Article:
Monthly Archives: June 2014

Rescue Services Evolved Into the Coast Guard

Allan Wood | June 5, 2014 | COMMENTS:Comments Closed
Portland Head Light

Portland Head Light

New England is known as the birthplace of our current Coast Guard. Shortly after the Revolution, President Washington established the beginning of the Revenue Marine Service of ships in Newburyport, Massachusetts where the first revenue cutter was built. Today Newburyport is recognized as the birthplace of the Coast Guard. The Revenue Marine Service used its revenue cutters in times of war and for law enforcement in protecting our shores. It wasn’t until the 1830s that these fast vessels would be used for rescue purposes, mainly out in open waters off shore where lighthouse keepers were unable to help in reaching those wrecks. During the eighteenth and nineteenth centuries, New England became a major commerce region for the shipping, fishing and whaling trades. More lighthouses were built along the east coast to accommodate the needs of these industries in providing guidance to warn mariners of dangerous reefs, ledges, and shoals. However, with New England’s surprising and often fierce storms, many shipwrecks still occurred.

Portsmouth Lighthouse Snowfall

Portsmouth Lighthouse Snowfall

During the Civil War, the Revenue Marine Service received its official designation as the Revenue Cutter Service.  After the Civil War, smaller cutters were also built to patrol more closely to the coastline and were responsible for saving many lives from wrecks within harbors, or later as part of rescue coordination efforts with personnel from lighthouses and lifesaving stations. As traffic dramatically increased, which also included tourism after the Civil War, there came the need for lifesaving stations to be built along the shores within a few miles of lighthouses, and from one another. Where the lighthouse keepers and their assistants made rescues near the lighthouse where they were stationed, lifesaving stations covered a much more vast area and could assist a larger number of distressed survivors on a wreck near the shore. They were more mobile and were specifically trained in their ability to rescue survivors. This idea of having shore-based stations began with trained volunteer services set up by the Massachusetts Humane Society and spread to each state’s Humane Society.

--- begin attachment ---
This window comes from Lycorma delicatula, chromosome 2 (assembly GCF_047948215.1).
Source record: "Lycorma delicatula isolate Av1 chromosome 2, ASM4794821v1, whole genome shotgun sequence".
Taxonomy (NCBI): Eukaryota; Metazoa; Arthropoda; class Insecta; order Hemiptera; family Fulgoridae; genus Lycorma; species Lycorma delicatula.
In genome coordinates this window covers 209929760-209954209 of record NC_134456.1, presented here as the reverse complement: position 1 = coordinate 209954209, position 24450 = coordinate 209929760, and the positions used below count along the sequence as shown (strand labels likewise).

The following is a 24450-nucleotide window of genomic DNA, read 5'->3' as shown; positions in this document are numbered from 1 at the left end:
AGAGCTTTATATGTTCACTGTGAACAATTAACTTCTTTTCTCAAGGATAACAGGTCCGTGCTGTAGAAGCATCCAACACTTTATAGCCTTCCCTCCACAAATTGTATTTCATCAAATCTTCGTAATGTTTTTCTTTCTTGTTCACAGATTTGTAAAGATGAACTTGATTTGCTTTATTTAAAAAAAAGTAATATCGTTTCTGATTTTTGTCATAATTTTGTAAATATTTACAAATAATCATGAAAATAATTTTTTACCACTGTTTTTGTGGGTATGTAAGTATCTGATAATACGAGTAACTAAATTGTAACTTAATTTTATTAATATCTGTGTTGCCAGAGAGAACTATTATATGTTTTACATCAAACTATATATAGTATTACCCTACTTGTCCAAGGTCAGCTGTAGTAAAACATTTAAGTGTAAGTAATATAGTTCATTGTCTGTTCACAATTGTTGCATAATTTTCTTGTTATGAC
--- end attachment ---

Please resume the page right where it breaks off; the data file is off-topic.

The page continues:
Lightships were also used in the late 1800s as mobile floating lighthouses at dangerous locations, or in busy shipping channels where it was not possible to build a lighthouse. Both the Lighthouse and Life Saving branches were responsible under the US Lighthouse Service.

The Revenue Cutter Service was initially involved in rescue efforts on those wrecks out in open waters, and then as part of coordinated rescue efforts with the Lighthouse and Life Saving Services. After the Civil War, there were three branches of marine rescue service that were established to aid those in distress. They were the Lighthouse Service, the Life Saving Service, and the Revenue Cutter Service. Both personnel of lighthouses and lifesaving stations were funded by and reported to the US Lighthouse Service. Many events involving maritime rescues occurred near our lighthouses, and it is how most of us remember. What is important is to understand is that the three branches were all involved in saving lives along the coast. By the late 1800s they began coordinated rescue efforts together in helping to increase chances of saving more lives. As they continued to aid stranded survivors individually and at times alongside one another, Congress finally combined the services into what we now know as the Coast Guard in 1915.


Allan Wood


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